said by fatness: said by Blackbird:
If the three-letter agencies are only half as capable at swallowing the digital ocean as many tinfoil-hatters suspect, and if Anonymous turns out to be only half as skilled as they pretend to be, there's a predictable train-wreck coming for many of those hiding behind the Guy Fawkes masks. If you twist a lion's tail, you run a risk; if you twist the tails of a pride of lions, you invite disaster. Just sayin'...
How many years have we been hearing this now? That Anonymous had bit off more than they could chew, that they'd be stopped by the government or a cartel or the mafia or some such? ... This isn't a movie with a clean resolution in 2 hours. ...
It's also far from a good guy / bad guy situation. Governments work with far worse people than Anonymous in order to obtain, or hide, the information they want.
Absolutely! But the issue really revolves around whose ox gets gored, how often, and how badly. For as long as governments have existed, they've all
made quiet use of reprehensible, corrupt, or brutish individuals, at home and abroad... either directly or by exploiting the predictable foibles and consequences of what such individuals do and how they do it. As long as the benefits derived exceeds the damage associated with such individuals, their behavior will generally be tolerated, ignored, or sometimes even encouraged. But at some point, if that behavior is perceived as becoming dangerous to the particular government itself, actions will be taken (or encouraged to be taken by others) so as to render the individual(s) no longer capable of presenting the danger.
Every time Anonymous acts out another drama, it adds to the data pile being quietly accumulated by the "listeners"... data and correlations about who, what, how, and when. For a variety of reasons, that data and its correlations for a long time span may be of greater interest and value to the powers-that-be than any damage costs involving the "issues" being specifically targeted by Anonymous. How long that might continue unchanged is anyone's guess. But one thing I've observed over the years is that when the unauthorized revelation of guarded state secrets becomes part of the "behavior," the attention of three-letter agencies perks up - enormously. More significantly, those who are ostensibly giving orders and setting strategy for three-letter and many other agencies start issuing new orders and directives.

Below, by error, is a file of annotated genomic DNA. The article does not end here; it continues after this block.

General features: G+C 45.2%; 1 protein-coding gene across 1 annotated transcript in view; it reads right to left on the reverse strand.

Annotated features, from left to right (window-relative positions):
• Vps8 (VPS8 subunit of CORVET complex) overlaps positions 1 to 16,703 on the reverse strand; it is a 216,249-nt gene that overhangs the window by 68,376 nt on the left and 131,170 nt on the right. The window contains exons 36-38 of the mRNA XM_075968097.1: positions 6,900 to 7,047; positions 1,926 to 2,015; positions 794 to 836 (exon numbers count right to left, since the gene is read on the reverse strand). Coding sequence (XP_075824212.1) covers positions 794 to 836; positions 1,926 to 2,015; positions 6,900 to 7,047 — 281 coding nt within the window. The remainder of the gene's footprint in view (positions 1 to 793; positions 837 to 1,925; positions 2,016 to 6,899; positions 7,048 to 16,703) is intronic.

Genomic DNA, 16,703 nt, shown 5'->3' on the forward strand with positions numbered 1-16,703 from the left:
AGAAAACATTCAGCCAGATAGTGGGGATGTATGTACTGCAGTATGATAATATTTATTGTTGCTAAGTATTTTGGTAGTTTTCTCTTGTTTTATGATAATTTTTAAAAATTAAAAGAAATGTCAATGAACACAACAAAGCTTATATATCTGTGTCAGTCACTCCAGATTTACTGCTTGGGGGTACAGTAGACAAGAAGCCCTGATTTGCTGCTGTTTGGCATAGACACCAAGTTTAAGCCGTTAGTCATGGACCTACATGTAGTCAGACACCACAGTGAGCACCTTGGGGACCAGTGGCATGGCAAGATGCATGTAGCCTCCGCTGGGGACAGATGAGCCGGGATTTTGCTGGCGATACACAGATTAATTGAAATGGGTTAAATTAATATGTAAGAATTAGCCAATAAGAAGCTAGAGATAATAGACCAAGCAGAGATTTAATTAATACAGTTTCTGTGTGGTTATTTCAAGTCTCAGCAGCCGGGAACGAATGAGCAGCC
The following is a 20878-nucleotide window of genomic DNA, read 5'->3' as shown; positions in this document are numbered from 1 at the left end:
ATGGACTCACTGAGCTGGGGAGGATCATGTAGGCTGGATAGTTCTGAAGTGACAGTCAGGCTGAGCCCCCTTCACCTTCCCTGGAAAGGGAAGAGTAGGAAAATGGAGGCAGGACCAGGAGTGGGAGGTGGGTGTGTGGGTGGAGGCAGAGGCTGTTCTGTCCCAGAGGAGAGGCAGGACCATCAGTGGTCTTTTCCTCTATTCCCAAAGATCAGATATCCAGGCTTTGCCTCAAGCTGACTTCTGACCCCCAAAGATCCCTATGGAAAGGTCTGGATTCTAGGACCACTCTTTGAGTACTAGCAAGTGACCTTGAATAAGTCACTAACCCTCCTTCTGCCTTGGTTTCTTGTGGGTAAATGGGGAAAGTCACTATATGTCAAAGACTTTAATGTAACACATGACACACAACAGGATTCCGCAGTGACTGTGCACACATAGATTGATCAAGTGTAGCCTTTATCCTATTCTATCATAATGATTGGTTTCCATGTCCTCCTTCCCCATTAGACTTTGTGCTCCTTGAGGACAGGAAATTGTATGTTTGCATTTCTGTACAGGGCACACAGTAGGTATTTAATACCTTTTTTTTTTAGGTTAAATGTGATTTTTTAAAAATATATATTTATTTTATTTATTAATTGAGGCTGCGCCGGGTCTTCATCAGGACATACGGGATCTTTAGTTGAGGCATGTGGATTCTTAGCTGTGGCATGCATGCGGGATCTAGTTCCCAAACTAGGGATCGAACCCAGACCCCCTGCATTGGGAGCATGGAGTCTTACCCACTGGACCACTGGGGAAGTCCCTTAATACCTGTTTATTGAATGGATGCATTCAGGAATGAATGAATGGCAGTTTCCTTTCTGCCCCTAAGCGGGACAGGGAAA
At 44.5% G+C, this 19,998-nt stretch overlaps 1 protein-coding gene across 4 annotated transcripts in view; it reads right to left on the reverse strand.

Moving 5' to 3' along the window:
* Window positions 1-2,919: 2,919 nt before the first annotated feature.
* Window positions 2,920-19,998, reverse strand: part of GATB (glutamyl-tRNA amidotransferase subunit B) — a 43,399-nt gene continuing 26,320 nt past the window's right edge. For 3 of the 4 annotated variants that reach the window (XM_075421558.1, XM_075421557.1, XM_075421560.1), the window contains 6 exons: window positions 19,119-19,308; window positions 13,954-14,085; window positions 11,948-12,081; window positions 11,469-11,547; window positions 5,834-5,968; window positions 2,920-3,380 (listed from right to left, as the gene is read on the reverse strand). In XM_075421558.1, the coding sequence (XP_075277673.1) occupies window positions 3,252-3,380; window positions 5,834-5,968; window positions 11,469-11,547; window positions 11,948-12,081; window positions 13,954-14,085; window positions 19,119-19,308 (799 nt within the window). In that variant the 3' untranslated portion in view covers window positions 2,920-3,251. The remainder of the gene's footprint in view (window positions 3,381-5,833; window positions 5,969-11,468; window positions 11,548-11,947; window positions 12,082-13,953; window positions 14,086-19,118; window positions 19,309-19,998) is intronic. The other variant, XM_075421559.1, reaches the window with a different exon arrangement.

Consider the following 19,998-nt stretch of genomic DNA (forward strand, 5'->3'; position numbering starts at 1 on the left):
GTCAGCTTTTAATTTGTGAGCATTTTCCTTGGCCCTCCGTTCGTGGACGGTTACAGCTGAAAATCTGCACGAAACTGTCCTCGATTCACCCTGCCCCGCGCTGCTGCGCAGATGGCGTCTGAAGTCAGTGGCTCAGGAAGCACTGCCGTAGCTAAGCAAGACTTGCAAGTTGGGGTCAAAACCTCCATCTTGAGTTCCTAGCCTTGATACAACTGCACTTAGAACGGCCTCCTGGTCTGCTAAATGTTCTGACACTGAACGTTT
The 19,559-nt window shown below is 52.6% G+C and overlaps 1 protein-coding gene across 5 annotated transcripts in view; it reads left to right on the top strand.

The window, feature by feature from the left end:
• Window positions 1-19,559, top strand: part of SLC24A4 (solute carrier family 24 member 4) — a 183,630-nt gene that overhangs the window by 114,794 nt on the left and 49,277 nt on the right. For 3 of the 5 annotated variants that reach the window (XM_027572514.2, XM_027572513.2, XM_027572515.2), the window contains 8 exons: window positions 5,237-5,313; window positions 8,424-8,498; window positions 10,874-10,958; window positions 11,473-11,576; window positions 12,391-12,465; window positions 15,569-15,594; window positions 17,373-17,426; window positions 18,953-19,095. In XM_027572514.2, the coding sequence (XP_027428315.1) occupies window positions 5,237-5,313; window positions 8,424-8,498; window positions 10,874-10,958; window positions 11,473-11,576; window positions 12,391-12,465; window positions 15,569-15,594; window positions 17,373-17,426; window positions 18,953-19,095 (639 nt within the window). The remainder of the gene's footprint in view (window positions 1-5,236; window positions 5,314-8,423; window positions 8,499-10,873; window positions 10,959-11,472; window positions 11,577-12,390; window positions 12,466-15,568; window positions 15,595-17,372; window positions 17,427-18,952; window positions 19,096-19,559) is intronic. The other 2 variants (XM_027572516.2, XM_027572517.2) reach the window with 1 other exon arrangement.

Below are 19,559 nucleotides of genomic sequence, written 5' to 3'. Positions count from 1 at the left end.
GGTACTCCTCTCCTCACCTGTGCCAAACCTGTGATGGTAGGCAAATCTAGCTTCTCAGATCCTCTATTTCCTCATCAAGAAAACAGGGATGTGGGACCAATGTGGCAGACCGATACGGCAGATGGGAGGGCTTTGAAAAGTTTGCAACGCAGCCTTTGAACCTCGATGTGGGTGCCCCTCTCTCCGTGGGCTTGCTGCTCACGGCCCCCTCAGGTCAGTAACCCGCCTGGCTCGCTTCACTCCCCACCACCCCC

Whatever one believes about the players' innocence or guilt, the reality is that Assange and Manning, after the Wikileaks release of all that secret material, are both arguably worse off than they were before it all went down. And their futures look to be anything but carefree and joyful. Life is complex... lots of things happen in life. Lots of things that are supposed to happen, don't necessarily. There are many situations where a hidden finger or two can tip some balance scales. Or not tip those scales when they should be tipped. Put another way, there are many ways to make somebody's life a living hell without ever showing one's own hand in it. The mark of a truly successful covert action is when nobody outside the direct effects ever realizes it occurred, and especially if the target himself never grasps the "why" of things that have occurred to him. The object is simply to neutralize his continuing activity that's been perceived as harmful, and usually that means finding a way to neutralize him or his personal power or freedom. In a vital contest, one of the greatest dangers is mistakenly assuming the lack of visible, provoked action is an indication such action won't or could never occur.
Indeed, this isn't a movie plot... life rarely is. But all of human history is replete with the covert, creative settling of political "scores" or the neutralizing of people whose activities rose to be considered ultimately damaging to the politically powerful. Sometimes it came quickly... sometimes it took years... but come it did. One's own mileage may vary.--
The American Republic will endure until the day Congress discovers that it can bribe the public with the public's money. A. de Tocqueville